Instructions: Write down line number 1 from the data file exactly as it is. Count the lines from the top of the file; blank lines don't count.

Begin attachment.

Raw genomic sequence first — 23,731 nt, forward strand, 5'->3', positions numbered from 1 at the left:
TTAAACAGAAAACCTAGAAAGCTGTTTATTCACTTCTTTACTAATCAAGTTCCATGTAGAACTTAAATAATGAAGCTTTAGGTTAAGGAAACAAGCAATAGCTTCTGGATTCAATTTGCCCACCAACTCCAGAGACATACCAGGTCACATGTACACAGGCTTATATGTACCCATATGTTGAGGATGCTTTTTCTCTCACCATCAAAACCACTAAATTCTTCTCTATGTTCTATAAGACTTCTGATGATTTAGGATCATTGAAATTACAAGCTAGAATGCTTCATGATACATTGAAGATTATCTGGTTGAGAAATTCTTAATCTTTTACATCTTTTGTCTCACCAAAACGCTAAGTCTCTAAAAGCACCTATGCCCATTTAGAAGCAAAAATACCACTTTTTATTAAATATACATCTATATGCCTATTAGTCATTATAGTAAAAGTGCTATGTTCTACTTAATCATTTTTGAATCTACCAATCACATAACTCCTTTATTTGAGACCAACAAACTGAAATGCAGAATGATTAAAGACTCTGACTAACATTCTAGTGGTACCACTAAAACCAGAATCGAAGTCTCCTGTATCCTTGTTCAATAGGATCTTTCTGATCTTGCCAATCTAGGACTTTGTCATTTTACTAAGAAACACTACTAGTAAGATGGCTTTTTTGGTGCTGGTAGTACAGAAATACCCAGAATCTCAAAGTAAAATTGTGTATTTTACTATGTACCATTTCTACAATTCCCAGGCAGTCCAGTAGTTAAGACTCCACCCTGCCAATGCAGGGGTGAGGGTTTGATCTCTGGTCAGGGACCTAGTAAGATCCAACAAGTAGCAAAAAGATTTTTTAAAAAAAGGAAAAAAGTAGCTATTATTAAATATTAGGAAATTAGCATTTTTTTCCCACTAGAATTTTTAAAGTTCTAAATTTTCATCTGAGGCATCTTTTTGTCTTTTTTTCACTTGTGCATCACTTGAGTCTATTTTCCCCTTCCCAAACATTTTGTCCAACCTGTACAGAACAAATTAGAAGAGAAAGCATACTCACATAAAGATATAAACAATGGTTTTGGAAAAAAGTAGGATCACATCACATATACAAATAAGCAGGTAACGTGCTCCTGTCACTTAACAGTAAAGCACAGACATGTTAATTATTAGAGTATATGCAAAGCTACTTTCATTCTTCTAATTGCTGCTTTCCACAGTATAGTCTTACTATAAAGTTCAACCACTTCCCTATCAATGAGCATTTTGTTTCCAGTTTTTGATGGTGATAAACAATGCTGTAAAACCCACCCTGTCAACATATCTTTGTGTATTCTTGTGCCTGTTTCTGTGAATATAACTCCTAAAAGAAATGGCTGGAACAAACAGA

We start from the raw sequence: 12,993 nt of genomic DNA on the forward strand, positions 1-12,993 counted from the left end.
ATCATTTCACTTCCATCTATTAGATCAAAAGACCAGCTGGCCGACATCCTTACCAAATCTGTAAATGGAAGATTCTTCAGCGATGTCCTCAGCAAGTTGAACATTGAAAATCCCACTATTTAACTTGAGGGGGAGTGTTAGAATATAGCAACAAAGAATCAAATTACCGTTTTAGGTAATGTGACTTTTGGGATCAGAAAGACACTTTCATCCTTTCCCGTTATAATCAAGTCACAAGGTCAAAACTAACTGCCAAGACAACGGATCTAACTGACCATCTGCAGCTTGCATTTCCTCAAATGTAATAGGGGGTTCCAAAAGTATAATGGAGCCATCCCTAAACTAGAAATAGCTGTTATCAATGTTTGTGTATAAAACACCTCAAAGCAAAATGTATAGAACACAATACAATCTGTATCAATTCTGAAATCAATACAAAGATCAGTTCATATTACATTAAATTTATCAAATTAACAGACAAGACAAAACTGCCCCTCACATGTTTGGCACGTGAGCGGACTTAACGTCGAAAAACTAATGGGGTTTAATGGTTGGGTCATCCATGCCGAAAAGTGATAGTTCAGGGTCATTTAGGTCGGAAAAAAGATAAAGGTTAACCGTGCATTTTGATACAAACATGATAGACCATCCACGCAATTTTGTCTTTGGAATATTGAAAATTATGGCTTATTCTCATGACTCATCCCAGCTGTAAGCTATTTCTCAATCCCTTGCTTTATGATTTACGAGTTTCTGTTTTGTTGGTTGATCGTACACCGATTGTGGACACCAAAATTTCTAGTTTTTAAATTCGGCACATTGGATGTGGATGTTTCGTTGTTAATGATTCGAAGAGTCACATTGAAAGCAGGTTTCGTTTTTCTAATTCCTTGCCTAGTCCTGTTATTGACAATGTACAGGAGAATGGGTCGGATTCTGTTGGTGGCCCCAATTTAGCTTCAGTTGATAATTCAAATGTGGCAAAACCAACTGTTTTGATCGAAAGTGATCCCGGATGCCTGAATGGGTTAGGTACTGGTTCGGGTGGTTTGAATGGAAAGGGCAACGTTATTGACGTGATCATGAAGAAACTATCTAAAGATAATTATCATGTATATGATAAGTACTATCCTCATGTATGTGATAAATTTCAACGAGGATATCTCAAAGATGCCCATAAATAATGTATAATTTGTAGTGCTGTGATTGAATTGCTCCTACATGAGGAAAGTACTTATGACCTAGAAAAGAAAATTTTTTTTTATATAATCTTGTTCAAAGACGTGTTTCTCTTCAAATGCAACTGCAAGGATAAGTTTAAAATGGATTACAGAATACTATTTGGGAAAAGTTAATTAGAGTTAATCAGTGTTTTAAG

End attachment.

Raw genomic sequence first — 23,731 nt, forward strand, 5'->3', positions numbered from 1 at the left: